Form discrimination in young children and the concept of similarity
Taylor, John, A.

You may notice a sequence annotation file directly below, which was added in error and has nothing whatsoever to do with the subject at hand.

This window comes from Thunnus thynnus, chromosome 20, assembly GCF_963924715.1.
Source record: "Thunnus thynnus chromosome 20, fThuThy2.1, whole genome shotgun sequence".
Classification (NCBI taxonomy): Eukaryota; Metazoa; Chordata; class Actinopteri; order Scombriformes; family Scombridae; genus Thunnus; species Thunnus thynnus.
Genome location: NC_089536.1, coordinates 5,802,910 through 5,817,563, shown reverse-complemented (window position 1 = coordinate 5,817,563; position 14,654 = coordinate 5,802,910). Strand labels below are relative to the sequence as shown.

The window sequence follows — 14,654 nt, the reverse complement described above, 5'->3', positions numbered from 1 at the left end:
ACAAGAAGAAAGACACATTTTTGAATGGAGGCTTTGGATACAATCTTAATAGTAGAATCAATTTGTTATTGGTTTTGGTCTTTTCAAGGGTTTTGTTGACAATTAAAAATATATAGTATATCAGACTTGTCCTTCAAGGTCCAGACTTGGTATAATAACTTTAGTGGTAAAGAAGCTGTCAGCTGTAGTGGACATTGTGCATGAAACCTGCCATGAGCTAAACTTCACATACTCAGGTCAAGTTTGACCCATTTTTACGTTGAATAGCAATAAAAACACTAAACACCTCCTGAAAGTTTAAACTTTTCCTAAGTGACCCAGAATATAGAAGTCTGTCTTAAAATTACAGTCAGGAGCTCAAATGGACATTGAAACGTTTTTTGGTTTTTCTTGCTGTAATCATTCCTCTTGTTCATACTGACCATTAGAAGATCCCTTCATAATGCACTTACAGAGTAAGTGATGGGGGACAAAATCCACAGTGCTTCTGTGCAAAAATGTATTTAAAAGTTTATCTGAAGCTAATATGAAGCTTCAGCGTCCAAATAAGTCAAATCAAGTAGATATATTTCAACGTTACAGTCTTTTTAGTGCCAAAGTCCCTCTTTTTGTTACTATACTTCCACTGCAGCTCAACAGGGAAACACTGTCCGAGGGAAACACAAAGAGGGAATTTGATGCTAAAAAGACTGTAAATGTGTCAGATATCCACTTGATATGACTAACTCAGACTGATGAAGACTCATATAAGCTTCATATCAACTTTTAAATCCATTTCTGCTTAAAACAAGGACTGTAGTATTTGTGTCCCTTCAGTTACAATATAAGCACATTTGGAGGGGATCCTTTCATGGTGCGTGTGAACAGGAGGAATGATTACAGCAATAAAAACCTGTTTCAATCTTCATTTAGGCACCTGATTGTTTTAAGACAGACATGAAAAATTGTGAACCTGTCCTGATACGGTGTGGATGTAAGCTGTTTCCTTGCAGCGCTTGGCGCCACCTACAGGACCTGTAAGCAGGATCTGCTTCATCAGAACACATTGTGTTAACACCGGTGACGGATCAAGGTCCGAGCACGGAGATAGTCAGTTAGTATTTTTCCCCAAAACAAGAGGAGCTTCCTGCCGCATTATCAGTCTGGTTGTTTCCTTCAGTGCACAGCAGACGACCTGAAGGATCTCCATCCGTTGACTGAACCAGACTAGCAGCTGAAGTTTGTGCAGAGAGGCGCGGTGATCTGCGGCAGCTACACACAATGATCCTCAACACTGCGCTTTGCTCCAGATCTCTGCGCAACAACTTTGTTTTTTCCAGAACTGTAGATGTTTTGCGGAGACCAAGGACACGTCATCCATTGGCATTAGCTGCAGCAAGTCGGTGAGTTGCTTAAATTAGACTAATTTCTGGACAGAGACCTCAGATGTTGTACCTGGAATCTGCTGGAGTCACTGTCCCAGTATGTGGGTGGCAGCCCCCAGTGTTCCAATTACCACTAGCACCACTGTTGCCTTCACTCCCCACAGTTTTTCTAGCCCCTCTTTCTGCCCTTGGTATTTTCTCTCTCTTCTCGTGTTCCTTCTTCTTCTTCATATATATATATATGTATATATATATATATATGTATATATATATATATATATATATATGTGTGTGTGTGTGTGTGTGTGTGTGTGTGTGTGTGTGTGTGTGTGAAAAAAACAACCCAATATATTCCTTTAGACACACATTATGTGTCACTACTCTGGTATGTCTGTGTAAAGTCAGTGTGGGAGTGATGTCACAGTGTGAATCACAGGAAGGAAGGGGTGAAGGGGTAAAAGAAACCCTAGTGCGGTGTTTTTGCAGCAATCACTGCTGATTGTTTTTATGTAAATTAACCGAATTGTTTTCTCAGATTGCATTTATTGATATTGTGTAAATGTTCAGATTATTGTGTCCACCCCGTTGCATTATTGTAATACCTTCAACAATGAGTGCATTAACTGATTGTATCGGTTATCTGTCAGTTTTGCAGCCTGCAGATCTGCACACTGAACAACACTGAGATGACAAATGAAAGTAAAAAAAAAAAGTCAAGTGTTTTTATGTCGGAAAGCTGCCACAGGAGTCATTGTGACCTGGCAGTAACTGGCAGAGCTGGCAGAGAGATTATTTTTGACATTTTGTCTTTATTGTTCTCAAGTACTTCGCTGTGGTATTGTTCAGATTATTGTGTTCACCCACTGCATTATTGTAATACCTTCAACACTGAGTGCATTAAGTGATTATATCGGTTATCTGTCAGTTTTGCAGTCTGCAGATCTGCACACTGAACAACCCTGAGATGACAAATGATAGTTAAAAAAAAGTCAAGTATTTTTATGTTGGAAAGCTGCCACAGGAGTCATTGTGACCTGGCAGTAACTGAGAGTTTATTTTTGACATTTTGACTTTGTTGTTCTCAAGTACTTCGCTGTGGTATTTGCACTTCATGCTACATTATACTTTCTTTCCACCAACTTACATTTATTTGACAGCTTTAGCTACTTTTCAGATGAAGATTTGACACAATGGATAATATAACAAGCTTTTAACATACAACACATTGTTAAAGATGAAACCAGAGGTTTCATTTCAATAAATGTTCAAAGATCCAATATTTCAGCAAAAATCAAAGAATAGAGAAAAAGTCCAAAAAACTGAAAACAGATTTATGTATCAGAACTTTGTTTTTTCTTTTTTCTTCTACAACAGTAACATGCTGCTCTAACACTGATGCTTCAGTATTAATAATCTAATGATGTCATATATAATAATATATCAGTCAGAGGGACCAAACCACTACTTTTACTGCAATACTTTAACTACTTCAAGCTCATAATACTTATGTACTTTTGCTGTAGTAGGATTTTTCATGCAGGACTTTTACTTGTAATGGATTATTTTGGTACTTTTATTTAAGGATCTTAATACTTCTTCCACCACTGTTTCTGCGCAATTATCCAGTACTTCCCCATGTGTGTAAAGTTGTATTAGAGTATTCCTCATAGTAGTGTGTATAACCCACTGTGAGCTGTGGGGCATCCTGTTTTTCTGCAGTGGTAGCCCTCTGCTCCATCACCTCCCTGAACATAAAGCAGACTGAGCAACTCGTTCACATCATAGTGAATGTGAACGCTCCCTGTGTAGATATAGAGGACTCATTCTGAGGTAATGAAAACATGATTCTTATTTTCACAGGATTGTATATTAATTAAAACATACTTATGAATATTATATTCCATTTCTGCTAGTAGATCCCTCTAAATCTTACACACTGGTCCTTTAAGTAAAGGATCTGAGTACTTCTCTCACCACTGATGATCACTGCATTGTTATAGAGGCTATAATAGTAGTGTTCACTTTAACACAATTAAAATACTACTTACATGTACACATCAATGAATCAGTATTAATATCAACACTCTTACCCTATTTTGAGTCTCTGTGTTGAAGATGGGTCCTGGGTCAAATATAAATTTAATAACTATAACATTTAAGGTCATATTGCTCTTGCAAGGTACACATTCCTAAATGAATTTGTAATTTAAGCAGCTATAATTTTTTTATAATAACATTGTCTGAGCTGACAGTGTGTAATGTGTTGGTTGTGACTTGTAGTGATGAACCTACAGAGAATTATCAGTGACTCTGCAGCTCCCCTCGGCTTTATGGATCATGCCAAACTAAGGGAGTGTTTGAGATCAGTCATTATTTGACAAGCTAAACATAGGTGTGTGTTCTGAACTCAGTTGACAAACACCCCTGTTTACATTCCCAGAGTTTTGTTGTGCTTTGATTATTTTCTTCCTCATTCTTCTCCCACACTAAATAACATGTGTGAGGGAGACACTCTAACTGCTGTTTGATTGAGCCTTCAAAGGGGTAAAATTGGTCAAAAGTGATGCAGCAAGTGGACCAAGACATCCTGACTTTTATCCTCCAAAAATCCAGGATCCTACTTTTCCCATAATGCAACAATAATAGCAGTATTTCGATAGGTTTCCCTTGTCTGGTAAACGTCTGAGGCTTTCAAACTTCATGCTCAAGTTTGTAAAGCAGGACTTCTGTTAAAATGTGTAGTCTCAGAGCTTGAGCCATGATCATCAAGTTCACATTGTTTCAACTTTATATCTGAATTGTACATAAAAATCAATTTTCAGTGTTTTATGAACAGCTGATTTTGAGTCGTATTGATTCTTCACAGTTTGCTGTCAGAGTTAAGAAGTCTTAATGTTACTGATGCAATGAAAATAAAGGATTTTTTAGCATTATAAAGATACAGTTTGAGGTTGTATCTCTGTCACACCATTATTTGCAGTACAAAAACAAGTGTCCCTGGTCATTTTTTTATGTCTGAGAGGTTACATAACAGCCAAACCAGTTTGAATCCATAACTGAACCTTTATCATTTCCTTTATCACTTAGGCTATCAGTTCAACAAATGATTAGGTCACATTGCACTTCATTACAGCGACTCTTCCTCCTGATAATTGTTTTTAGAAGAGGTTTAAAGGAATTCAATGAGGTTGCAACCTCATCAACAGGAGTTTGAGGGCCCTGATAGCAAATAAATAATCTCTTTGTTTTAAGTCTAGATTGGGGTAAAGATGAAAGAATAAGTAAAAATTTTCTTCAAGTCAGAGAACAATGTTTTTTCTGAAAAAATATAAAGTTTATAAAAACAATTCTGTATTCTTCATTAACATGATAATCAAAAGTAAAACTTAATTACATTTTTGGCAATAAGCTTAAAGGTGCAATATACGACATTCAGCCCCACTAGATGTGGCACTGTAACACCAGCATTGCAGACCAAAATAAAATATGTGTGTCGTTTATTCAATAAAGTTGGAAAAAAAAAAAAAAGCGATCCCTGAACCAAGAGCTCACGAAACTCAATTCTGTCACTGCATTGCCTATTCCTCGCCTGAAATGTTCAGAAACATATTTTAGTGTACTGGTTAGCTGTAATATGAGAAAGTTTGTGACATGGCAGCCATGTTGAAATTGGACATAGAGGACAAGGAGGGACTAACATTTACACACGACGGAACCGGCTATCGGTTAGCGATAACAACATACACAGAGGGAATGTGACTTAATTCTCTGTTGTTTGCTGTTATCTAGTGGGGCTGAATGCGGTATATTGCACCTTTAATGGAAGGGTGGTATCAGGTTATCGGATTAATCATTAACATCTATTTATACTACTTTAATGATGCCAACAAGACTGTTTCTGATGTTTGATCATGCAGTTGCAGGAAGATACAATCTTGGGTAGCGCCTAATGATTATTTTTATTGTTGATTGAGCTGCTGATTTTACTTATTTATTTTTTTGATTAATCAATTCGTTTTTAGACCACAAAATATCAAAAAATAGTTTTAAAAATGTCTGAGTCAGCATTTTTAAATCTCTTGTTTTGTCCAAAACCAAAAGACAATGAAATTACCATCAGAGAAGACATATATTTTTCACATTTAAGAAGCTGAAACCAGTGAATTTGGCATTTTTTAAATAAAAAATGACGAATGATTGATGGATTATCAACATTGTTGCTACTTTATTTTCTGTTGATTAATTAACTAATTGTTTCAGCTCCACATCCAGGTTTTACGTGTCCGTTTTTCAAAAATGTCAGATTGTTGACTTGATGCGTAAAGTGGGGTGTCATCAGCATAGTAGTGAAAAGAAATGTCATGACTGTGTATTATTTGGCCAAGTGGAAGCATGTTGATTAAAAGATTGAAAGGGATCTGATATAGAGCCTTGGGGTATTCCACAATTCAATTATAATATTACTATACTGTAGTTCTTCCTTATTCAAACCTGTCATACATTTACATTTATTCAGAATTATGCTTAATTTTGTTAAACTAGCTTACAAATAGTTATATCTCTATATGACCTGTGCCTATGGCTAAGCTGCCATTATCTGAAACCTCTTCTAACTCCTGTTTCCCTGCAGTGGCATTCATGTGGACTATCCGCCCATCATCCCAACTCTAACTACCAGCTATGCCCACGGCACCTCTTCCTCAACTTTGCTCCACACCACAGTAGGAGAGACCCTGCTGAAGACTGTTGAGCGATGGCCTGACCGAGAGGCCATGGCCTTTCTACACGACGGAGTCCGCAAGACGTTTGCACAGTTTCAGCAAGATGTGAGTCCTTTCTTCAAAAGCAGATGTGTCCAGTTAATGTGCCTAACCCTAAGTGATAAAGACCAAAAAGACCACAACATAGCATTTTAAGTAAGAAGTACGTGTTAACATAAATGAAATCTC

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A brief account is given of differentiation theory as it relates to form discrimination studies, and relevant experimental work is reviewed. Some preliminary comments on the concept of similarity, arising out of this and pertaining to the extent to which children can be said to possess an adequate grasp of what is implied by "the same as," are made as an introduction to the first experiment. This examines the performance of a group of children twice, at mean ages 3-8 and 4-9, in matching-from-sample discrimination tasks with stimulus material varying in orientation only, and in form and orient¬ ation. Considerable improvement in terms of increased number of correct responses is shown. A sequence of three stages is described. In the first, characterised by a small number of correct responses and a small number of multiple responses (MR), that is responses where more than one comparison figure are matched to the standard, performance is affected as much by extraneous factors such as position of a figure in the comparison array as by stimulus features. The second stage shows an increase in both MR and number of correct matches; here global features of similarity appear to be being detected and used. The final stage, with most responses being correct and few MRs being given, represents the most competent level. It is indicated that failure to detect stimulus features, rather than the presence of a deviant notion of the meaning of "same, "/"same," is responsible for the error patterns shown. The concept of similarity is then examined in greater detail. A number of distinctions are drawn, in particular, between the specification of similarity relations between members of a stimulus set in terms of its attribute structure and the perceived similarity of the same set as expressed by subjects' judgements. The importance of providing a normative model as a baseline for the assessment of perfomnance is emphasised. A number of ways of specifying stimuli are described, together with methods of analysing similarities data. The use of a model to link perceived and physical structure, and thus to give some indication of the processes underlying discrimination performance, is considered. A set of experiments is then described which embody these ideas, and it is shown that even in four-year-old children errors in a matching-from-sample task systematically reflect features of the v/hole stimulus set. It is also shown that this does not hold with pair comparison presentation. The capacity of children for redefining the attribute structure of stimulus sets is brought out. It is concluded that much more attention should be given to stimulus speci¬ fication in formal terms if the processes involved in form discrimination are to be elucidated, as opposed to the discriminability of a particular set of stimuli under particular circumstances.